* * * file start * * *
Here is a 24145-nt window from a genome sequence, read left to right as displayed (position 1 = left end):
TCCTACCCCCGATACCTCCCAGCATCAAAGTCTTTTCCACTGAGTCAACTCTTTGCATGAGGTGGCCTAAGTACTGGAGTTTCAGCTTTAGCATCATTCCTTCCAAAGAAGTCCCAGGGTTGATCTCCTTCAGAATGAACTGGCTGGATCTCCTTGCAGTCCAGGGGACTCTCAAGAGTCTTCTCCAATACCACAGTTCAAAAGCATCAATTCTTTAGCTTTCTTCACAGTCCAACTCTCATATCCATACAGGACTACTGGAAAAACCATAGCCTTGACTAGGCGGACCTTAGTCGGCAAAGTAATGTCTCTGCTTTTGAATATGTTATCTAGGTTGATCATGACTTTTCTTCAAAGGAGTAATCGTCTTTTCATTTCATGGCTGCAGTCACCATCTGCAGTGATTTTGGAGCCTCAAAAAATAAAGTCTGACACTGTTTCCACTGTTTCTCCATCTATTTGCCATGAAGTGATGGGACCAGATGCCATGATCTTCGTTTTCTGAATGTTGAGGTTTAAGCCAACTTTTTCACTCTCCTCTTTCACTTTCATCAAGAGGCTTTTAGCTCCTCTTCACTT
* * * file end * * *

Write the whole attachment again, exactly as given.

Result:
Here is a 24145-nt window from a genome sequence, read left to right as displayed (position 1 = left end):
TCCTACCCCCGATACCTCCCAGCATCAAAGTCTTTTCCACTGAGTCAACTCTTTGCATGAGGTGGCCTAAGTACTGGAGTTTCAGCTTTAGCATCATTCCTTCCAAAGAAGTCCCAGGGTTGATCTCCTTCAGAATGAACTGGCTGGATCTCCTTGCAGTCCAGGGGACTCTCAAGAGTCTTCTCCAATACCACAGTTCAAAAGCATCAATTCTTTAGCTTTCTTCACAGTCCAACTCTCATATCCATACAGGACTACTGGAAAAACCATAGCCTTGACTAGGCGGACCTTAGTCGGCAAAGTAATGTCTCTGCTTTTGAATATGTTATCTAGGTTGATCATGACTTTTCTTCAAAGGAGTAATCGTCTTTTCATTTCATGGCTGCAGTCACCATCTGCAGTGATTTTGGAGCCTCAAAAAATAAAGTCTGACACTGTTTCCACTGTTTCTCCATCTATTTGCCATGAAGTGATGGGACCAGATGCCATGATCTTCGTTTTCTGAATGTTGAGGTTTAAGCCAACTTTTTCACTCTCCTCTTTCACTTTCATCAAGAGGCTTTTAGCTCCTCTTCACTT